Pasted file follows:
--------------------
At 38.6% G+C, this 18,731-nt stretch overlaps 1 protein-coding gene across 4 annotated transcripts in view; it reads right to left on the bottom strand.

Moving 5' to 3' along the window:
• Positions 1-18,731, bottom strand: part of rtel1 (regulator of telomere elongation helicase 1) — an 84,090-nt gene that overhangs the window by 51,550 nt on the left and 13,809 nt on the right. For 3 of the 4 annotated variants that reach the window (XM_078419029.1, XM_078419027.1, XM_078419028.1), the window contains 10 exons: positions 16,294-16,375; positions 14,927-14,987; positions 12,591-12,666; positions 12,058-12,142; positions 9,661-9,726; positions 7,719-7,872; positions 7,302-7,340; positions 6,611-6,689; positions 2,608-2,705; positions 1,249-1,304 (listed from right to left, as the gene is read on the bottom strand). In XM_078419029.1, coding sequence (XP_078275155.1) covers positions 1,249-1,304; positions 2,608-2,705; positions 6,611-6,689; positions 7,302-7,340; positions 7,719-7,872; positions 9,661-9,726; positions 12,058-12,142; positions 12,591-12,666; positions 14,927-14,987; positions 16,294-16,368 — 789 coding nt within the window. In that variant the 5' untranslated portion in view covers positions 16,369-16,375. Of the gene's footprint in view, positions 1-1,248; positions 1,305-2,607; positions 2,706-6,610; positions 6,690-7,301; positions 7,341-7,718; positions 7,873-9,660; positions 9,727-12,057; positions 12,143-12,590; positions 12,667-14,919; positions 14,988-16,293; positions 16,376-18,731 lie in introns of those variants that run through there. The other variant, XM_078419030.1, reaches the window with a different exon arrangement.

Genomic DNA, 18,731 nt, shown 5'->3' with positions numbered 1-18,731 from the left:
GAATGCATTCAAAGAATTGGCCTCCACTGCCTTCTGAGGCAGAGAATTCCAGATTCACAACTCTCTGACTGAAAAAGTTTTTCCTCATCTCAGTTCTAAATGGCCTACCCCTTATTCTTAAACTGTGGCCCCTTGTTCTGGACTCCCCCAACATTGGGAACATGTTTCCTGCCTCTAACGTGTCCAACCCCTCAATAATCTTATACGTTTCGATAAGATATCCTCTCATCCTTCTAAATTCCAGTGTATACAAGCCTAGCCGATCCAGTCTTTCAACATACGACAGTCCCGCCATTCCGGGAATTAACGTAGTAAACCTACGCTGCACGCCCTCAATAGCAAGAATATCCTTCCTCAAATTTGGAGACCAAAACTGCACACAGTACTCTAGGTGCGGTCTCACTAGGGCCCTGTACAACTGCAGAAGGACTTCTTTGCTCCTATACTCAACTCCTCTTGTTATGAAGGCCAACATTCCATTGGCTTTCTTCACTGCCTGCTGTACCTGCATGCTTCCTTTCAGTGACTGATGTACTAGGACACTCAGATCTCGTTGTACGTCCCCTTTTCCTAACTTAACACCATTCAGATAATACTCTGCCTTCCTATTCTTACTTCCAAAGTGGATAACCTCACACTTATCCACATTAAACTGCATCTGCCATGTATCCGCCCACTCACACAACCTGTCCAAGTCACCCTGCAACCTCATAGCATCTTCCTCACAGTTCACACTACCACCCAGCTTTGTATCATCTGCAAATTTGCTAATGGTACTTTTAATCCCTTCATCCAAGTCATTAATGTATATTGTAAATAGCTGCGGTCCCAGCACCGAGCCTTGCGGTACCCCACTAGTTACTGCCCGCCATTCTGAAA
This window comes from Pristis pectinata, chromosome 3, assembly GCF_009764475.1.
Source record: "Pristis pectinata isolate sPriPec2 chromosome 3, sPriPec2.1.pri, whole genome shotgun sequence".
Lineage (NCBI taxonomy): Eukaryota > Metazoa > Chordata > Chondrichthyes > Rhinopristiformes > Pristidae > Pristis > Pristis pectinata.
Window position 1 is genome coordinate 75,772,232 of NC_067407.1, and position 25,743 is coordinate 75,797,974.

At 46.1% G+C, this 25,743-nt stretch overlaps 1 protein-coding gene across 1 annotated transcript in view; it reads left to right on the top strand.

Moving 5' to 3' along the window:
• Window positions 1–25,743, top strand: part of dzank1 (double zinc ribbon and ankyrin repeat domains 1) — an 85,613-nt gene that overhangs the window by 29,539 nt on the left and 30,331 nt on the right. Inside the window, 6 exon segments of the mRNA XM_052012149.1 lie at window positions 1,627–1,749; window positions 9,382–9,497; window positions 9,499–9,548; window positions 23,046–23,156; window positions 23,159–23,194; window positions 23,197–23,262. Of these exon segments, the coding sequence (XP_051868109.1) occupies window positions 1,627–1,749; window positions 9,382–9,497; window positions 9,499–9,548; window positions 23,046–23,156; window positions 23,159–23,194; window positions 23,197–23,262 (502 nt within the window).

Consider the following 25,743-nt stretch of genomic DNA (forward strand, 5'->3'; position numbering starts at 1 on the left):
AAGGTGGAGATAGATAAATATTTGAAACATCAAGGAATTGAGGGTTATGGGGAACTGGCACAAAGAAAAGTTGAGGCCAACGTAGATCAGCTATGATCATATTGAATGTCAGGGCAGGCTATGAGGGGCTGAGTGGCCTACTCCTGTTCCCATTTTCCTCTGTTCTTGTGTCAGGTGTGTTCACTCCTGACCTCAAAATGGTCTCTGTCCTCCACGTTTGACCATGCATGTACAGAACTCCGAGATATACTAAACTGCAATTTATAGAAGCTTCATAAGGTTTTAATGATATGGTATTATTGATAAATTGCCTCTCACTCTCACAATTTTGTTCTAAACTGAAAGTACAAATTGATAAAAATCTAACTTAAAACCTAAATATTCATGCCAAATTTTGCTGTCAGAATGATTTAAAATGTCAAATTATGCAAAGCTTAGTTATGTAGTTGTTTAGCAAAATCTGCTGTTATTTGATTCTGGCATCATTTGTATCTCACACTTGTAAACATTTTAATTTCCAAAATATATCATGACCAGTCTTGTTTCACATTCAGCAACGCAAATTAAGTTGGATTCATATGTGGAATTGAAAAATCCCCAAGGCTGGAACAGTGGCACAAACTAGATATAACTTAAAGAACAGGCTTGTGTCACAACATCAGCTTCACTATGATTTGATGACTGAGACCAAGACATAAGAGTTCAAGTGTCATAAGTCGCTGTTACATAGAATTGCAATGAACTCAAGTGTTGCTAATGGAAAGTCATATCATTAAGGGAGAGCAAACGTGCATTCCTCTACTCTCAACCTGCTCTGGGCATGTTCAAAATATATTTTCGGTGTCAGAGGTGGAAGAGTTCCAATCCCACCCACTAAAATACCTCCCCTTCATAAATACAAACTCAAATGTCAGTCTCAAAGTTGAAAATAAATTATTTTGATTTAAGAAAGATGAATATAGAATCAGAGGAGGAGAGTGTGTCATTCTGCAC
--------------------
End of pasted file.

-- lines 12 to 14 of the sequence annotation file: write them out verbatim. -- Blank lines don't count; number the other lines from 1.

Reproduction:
• Window positions 1–25,743, top strand: part of dzank1 (double zinc ribbon and ankyrin repeat domains 1) — an 85,613-nt gene that overhangs the window by 29,539 nt on the left and 30,331 nt on the right. Inside the window, 6 exon segments of the mRNA XM_052012149.1 lie at window positions 1,627–1,749; window positions 9,382–9,497; window positions 9,499–9,548; window positions 23,046–23,156; window positions 23,159–23,194; window positions 23,197–23,262. Of these exon segments, the coding sequence (XP_051868109.1) occupies window positions 1,627–1,749; window positions 9,382–9,497; window positions 9,499–9,548; window positions 23,046–23,156; window positions 23,159–23,194; window positions 23,197–23,262 (502 nt within the window).

Consider the following 25,743-nt stretch of genomic DNA (forward strand, 5'->3'; position numbering starts at 1 on the left):
AAGGTGGAGATAGATAAATATTTGAAACATCAAGGAATTGAGGGTTATGGGGAACTGGCACAAAGAAAAGTTGAGGCCAACGTAGATCAGCTATGATCATATTGAATGTCAGGGCAGGCTATGAGGGGCTGAGTGGCCTACTCCTGTTCCCATTTTCCTCTGTTCTTGTGTCAGGTGTGTTCACTCCTGACCTCAAAATGGTCTCTGTCCTCCACGTTTGACCATGCATGTACAGAACTCCGAGATATACTAAACTGCAATTTATAGAAGCTTCATAAGGTTTTAATGATATGGTATTATTGATAAATTGCCTCTCACTCTCACAATTTTGTTCTAAACTGAAAGTACAAATTGATAAAAATCTAACTTAAAACCTAAATATTCATGCCAAATTTTGCTGTCAGAATGATTTAAAATGTCAAATTATGCAAAGCTTAGTTATGTAGTTGTTTAGCAAAATCTGCTGTTATTTGATTCTGGCATCATTTGTATCTCACACTTGTAAACATTTTAATTTCCAAAATATATCATGACCAGTCTTGTTTCACATTCAGCAACGCAAATTAAGTTGGATTCATATGTGGAATTGAAAAATCCCCAAGGCTGGAACAGTGGCACAAACTAGATATAACTTAAAGAACAGGCTTGTGTCACAACATCAGCTTCACTATGATTTGATGACTGAGACCAAGACATAAGAGTTCAAGTGTCATAAGTCGCTGTTACATAGAATTGCAATGAACTCAAGTGTTGCTAATGGAAAGTCATATCATTAAGGGAGAGCAAACGTGCATTCCTCTACTCTCAACCTGCTCTGGGCATGTTCAAAATATATTTTCGGTGTCAGAGGTGGAAGAGTTCCAATCCCACCCACTAAAATACCTCCCCTTCATAAATACAAACTCAAATGTCAGTCTCAAAGTTGAAAATAAATTATTTTGATTTAAGAAAGATGAATATAGAATCAGAGGAGGAGAGTGTGTCATTCTGCAC